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Thursday 30 November 2023 Dublin: 5°C
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The Irish For Brexit and the rise of Hiberno-English

With the United Kingdom set to leave the European Union this year, it’s time for Hiberno English to become the official language of the EU, writes Darach Ó Séaghdha.

This the latest dispatch from our columnist Darach Ó Séaghdha, author of the award-winning and bestselling Motherfoclóir. Every week, Darach will be regaling (re-Gaeling?) us with insights on what the Irish language says about Ireland, our society, our past and our present. Enjoy.

2019 HAS ARRIVED and barring an unprecedented act of cross-party political heroism-  or an entirely unprecedented act of kicking the can down the road – it will be the year of Brexit.

If you’ve been following the Nuacht on RTÉ or TG4, you’ll have heard them refer to this event as Breatimeacht – a literal translation of Brexit.

The carelessness of this word in English is both frustrating and prophetic – it is obvious in hindsight that the implications of a land border with the Republic never crossed the minds of people who use the terms ‘the United Kingdom’ and ‘Britain’ interchangeably.

This is why some Irish speakers call Brexit Sasamach (Sasanach + amach, English + outside) instead.

Language and Brexit

One way in which the European Union will change after Brexit is in the realm of language.

The lack of a single, official language of business – specifically, picking one of the big languages over the others – has been a sore point throughout the history of the European institutions and has contributed to its reputation of being indecisive and bureaucratic.

Fortunately, Sasamach creates an opportunity for the EU to re-evaluate its approach to linguistic policy and ordain English as the first language of business in the institutions. Not the English of Britain though, that would be ridiculous once they are gone.

Hiberno-English, the version of English spoken in Ireland should be the vernacular of the EU. The more you think about it, the more you’ll realise that this makes perfect sense.

Global English Doesn’t Come From England

The reason English is the most powerful second language in the world isn’t down to the efforts of the Oxford Dictionary or the way it’s taught in Stoke on Trent.

It’s down to the lyrics of Swede Max Martin and Colombian Shakira, the films of Arnold Schwarzenegger and the stilted phrasing in Japanese computer games.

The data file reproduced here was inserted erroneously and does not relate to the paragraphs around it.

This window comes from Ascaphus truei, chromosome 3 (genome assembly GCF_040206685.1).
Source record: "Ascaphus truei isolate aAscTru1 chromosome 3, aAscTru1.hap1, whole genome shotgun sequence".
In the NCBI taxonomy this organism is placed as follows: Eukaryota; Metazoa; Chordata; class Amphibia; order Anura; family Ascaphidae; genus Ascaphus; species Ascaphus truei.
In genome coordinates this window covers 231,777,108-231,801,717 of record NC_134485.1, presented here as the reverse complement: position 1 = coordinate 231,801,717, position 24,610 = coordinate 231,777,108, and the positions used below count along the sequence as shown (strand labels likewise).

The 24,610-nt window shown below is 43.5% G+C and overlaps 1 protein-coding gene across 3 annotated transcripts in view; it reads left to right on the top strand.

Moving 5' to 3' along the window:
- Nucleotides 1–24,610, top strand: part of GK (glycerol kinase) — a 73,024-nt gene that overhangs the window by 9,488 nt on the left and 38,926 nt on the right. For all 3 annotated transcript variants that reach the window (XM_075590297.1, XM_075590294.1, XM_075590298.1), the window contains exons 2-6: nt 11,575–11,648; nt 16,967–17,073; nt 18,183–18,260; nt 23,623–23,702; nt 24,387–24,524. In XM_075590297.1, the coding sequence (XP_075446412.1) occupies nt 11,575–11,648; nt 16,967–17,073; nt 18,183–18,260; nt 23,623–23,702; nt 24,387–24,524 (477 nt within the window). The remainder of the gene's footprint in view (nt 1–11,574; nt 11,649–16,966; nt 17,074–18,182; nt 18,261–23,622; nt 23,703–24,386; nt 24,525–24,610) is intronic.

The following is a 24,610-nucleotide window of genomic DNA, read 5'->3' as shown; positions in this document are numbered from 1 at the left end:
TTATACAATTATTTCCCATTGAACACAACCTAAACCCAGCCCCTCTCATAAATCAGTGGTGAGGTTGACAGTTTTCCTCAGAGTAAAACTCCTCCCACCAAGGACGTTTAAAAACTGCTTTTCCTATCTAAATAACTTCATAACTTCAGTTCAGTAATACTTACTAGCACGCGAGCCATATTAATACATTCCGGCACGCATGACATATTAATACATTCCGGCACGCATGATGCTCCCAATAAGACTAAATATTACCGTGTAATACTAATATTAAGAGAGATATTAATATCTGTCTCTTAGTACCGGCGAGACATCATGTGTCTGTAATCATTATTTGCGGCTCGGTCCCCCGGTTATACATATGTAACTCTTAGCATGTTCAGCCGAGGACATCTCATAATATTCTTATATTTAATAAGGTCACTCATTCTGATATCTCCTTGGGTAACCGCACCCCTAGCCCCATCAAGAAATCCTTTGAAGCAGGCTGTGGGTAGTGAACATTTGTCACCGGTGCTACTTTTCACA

Then there’s also the small matter of some very influential countries that use English as a first language, including the USA, Canada and Australia. 

The decision by the United States to use English was not taken lightly and one of the conditions of its acceptance was a distinct approach to spelling (e.g. color, realize).

Since then, other English speaking countries have adapted their own dictionaries to record the specifics of how that language is used there.

These can cover humorously local terms, like Canadian loonies and toonies, for one and two dollar coins, or struth in Australia. The dictionaries collate the local uses of mainstream words t00 – like when the Australians say thongs for flip-flops. 

Ireland Needs Its Own English Dictionary

We generally think of Hiberno-English as an adorably wacky uncle of a language – a sleeveen here and a yurt there, a splash of thin English paint over a lumpy Gaelic undercoat.

But Irish people understand words like tribunal, bailout and referendum in a particular way based on recent history which cannot be explained by a relationship to the Irish language.

These understandings are not recorded in any dictionary because Ireland doesn’t keep such a record. This is posterity’s loss – meanwhile deadly meaning good, is listed as Australian slang in some dictionaries.

Hiberno-English Is Utterly European

The words of Beckett (Anglais? Au contraire), Joyce and Heaney are a literary tradition entirely consistent with the ideals of the European Union – horrified by war, baffled by the arbitrary lines that divide nations but open to the treasures of other cultures.

The spoken English of Ireland is the resource of a world power that has evolved to meet local circumstances as required – like the European Union, it is micro and macro, foreign and local at the same time.

The Joys of Hiberno-English

European English is a mess. Take for example ‘the non-compliance of a proposal for a legislative act with the principle of subsidiarity represent at least a simple majority of the votes allocated to the national Parliaments in accordance with the second subparagraph’ – nobody speaks like that in real life, and nobody would miss such inelegant prose.

On the other hand every Autumn, thousands of Spanish students return to Madrid and Seville to delight their English teachers with colloquial phrases, like “ah, stop”, “come here to me” and “I will in me hoop”.

And after 2019, Ireland will see a sharp rise in European second and third level students coming here to learn the real English of the EU. So perhaps it is time to make it official and create an Irish Dictionary of English, a real living European language – that everyone can use and enjoy. 

Darach’s new book, ‘Craic Baby: Dispatches From A Rising Language’ is published by Head of Zeus and available in bookshops now.

He runs @theirishfor Twitter account and the @motherfocloir podcast.

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